Northwestern College recently released a revised set of COVID-19 guidelines after the Iowa Department of Public Health redefined who is considered a “close contact.”
Previously, a student would need to quarantine if they spent more than 15 minutes within six feet of another student who tested positive. Now, that is not necessarily the case.
Close contacts of COVID-positive cases will no longer need to quarantine for 14 days if a face covering was worn consistently and correctly by the positive case and close contacts. The positive case must isolate. The close contacts should self-monitor.
If a student is by a positive case, they are asked to self-monitor. This means filling out Raider Check and checking for symptoms daily. Symptoms include coughing, shortness of breath, chills, body aches, a sore throat, loss of smell and taste, nausea, vomiting, diarrhea or a headache.
For campus, this means if students wear their mask properly during time of exposure, only the positive case will have to quarantine.
For many students, this makes the difference between missing two weeks of class and extracurriculars or keeping the same routine. However, roommates will still have to quarantine.
The Centers for Disease Control and Prevention still defines a close contact as any individual who was within six feet of an infected person for at least 15 minutes starting from two days before illness onset until the time the patient is isolated. It does not matter who was wearing a mask.
Whether NW will continue these new policies will depend on the trend of positive COVID cases.
As of Oct. 14, NW had a total of 20 active cases, 18 students and two employees. Additionally, 75 students and 21 employees have recovered from COVID-19 since detailed tracking began in July. The number of students quarantined due to close contact is not shared on myNWC.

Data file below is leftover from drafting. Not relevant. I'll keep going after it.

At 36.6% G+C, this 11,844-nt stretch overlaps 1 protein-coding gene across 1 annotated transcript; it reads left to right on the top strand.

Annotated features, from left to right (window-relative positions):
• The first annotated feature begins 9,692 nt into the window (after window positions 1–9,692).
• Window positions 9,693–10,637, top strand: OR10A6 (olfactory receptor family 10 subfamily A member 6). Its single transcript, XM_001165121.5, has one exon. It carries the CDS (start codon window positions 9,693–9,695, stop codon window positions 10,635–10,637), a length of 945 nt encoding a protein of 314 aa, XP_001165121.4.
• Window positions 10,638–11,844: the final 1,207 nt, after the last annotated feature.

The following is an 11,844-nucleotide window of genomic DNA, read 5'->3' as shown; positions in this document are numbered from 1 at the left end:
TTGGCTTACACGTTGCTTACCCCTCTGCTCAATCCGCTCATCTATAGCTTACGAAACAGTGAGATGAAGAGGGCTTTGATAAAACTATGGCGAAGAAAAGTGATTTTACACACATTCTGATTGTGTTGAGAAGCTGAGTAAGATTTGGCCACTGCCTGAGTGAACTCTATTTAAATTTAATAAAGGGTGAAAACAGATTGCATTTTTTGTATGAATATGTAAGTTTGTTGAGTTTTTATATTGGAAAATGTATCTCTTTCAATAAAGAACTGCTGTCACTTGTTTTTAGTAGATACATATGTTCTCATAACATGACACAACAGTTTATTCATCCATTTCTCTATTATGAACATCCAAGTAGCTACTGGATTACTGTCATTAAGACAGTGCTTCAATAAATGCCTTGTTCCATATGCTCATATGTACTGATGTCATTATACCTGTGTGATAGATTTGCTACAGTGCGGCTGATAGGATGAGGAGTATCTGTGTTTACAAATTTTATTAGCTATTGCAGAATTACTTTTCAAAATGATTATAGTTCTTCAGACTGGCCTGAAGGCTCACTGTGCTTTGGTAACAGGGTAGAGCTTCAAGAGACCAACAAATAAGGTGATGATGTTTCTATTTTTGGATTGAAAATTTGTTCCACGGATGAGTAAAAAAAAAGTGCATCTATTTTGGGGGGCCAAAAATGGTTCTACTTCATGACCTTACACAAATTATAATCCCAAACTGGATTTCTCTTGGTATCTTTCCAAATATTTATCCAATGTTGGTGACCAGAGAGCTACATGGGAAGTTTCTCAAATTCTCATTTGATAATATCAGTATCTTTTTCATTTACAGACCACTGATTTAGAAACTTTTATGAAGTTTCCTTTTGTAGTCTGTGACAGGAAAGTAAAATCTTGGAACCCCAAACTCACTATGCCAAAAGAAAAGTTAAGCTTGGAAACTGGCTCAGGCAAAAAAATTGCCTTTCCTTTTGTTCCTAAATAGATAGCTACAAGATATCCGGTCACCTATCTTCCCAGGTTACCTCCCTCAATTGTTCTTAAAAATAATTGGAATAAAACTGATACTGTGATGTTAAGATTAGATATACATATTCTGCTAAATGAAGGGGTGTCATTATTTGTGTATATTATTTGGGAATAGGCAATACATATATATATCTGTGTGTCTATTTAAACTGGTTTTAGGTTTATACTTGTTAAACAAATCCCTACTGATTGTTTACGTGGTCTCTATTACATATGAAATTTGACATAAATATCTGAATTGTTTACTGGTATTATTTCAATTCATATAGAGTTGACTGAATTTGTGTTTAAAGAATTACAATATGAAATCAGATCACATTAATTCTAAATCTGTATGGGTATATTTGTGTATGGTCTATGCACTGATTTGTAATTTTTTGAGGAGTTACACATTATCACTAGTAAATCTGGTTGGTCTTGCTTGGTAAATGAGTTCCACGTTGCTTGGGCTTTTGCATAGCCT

This is the second change in guidelines, as campus saw additional temporary mitigation measures go into place on Sept. 19. These included wearing masks in residence halls except in your room, in close proximity with others and getting together with friends. These additional measures came as a result of a spike in cases. Campus has had a steady stream of positive cases since mid-September.
Some students are struggling with how to properly wear a mask.
In an email, sent on October 2, Vice President for Student Life Julie Vermeer Elliott outlined the correct way to wear a mask. Masks must be worn over both the mouth and nose to protect yourself and others. In addition, neck gaiters, bandanas and face shields are not proper coverings.
That being said, with consistent and correct mask wearing, the risk of having to quarantine decreases.
Other changes on campus are seen in the cafeteria. Before, students would receive their cup and utensils at the entrance. Now, students are able to grab their cups by the fountains. Staff in the cafeteria hand out the utensils.
“These new rules decrease our anxiety on campus,” Chloe Harskamp, a sophomore business administration and marketing major, said. “As long as we mask up, I can feel safe about seeing my friends.”
These constant changes are also a result of the surrounding county and entire state. According to New York Times COVID map, Sioux County continues to be a hotspot in the state. Iowa also ranks in the top 10 with one of the highest positivity rates as it totals 7,190 cases in the last seven days.